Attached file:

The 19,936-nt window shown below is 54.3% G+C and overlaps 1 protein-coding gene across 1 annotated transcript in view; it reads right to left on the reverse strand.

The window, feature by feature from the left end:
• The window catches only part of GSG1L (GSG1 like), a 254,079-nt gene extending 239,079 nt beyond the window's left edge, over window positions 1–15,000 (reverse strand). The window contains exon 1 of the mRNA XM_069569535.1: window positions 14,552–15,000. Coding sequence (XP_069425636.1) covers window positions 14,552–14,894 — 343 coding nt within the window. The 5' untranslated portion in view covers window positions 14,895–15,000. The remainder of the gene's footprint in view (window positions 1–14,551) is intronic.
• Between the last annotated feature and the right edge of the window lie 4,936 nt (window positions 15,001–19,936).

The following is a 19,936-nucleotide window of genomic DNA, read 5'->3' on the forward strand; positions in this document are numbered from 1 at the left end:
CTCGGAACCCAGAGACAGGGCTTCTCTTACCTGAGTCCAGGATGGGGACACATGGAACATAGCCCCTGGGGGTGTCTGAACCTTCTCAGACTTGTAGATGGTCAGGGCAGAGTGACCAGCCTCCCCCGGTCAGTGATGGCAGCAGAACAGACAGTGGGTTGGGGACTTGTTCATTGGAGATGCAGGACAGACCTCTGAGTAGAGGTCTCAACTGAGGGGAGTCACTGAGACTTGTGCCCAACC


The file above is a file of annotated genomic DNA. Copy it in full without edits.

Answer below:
The 19,936-nt window shown below is 54.3% G+C and overlaps 1 protein-coding gene across 1 annotated transcript in view; it reads right to left on the reverse strand.

The window, feature by feature from the left end:
• The window catches only part of GSG1L (GSG1 like), a 254,079-nt gene extending 239,079 nt beyond the window's left edge, over window positions 1–15,000 (reverse strand). The window contains exon 1 of the mRNA XM_069569535.1: window positions 14,552–15,000. Coding sequence (XP_069425636.1) covers window positions 14,552–14,894 — 343 coding nt within the window. The 5' untranslated portion in view covers window positions 14,895–15,000. The remainder of the gene's footprint in view (window positions 1–14,551) is intronic.
• Between the last annotated feature and the right edge of the window lie 4,936 nt (window positions 15,001–19,936).

The following is a 19,936-nucleotide window of genomic DNA, read 5'->3' on the forward strand; positions in this document are numbered from 1 at the left end:
CTCGGAACCCAGAGACAGGGCTTCTCTTACCTGAGTCCAGGATGGGGACACATGGAACATAGCCCCTGGGGGTGTCTGAACCTTCTCAGACTTGTAGATGGTCAGGGCAGAGTGACCAGCCTCCCCCGGTCAGTGATGGCAGCAGAACAGACAGTGGGTTGGGGACTTGTTCATTGGAGATGCAGGACAGACCTCTGAGTAGAGGTCTCAACTGAGGGGAGTCACTGAGACTTGTGCCCAACC